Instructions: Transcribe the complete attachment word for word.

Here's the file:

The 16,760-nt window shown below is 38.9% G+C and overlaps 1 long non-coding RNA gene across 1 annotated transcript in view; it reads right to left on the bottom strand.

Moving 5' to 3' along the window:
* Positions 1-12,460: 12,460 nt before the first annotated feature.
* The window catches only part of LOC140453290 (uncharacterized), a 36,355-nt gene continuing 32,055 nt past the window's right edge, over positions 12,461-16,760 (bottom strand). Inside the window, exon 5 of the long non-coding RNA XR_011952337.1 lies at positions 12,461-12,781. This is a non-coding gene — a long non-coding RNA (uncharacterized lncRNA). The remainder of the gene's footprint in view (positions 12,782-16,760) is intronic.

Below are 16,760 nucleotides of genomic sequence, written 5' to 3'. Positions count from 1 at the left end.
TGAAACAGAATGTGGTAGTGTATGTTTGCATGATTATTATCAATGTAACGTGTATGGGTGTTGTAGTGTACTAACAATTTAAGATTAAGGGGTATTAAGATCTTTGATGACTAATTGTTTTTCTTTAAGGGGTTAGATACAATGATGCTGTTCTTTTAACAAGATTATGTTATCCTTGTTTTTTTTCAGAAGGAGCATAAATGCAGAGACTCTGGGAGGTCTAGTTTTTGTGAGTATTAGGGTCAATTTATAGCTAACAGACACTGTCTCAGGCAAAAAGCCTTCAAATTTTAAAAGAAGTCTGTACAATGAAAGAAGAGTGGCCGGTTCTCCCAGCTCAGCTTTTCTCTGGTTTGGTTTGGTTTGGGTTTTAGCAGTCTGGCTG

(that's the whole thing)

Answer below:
The 16,760-nt window shown below is 38.9% G+C and overlaps 1 long non-coding RNA gene across 1 annotated transcript in view; it reads right to left on the bottom strand.

Moving 5' to 3' along the window:
* Positions 1-12,460: 12,460 nt before the first annotated feature.
* The window catches only part of LOC140453290 (uncharacterized), a 36,355-nt gene continuing 32,055 nt past the window's right edge, over positions 12,461-16,760 (bottom strand). Inside the window, exon 5 of the long non-coding RNA XR_011952337.1 lies at positions 12,461-12,781. This is a non-coding gene — a long non-coding RNA (uncharacterized lncRNA). The remainder of the gene's footprint in view (positions 12,782-16,760) is intronic.

Below are 16,760 nucleotides of genomic sequence, written 5' to 3'. Positions count from 1 at the left end.
TGAAACAGAATGTGGTAGTGTATGTTTGCATGATTATTATCAATGTAACGTGTATGGGTGTTGTAGTGTACTAACAATTTAAGATTAAGGGGTATTAAGATCTTTGATGACTAATTGTTTTTCTTTAAGGGGTTAGATACAATGATGCTGTTCTTTTAACAAGATTATGTTATCCTTGTTTTTTTTCAGAAGGAGCATAAATGCAGAGACTCTGGGAGGTCTAGTTTTTGTGAGTATTAGGGTCAATTTATAGCTAACAGACACTGTCTCAGGCAAAAAGCCTTCAAATTTTAAAAGAAGTCTGTACAATGAAAGAAGAGTGGCCGGTTCTCCCAGCTCAGCTTTTCTCTGGTTTGGTTTGGTTTGGGTTTTAGCAGTCTGGCTG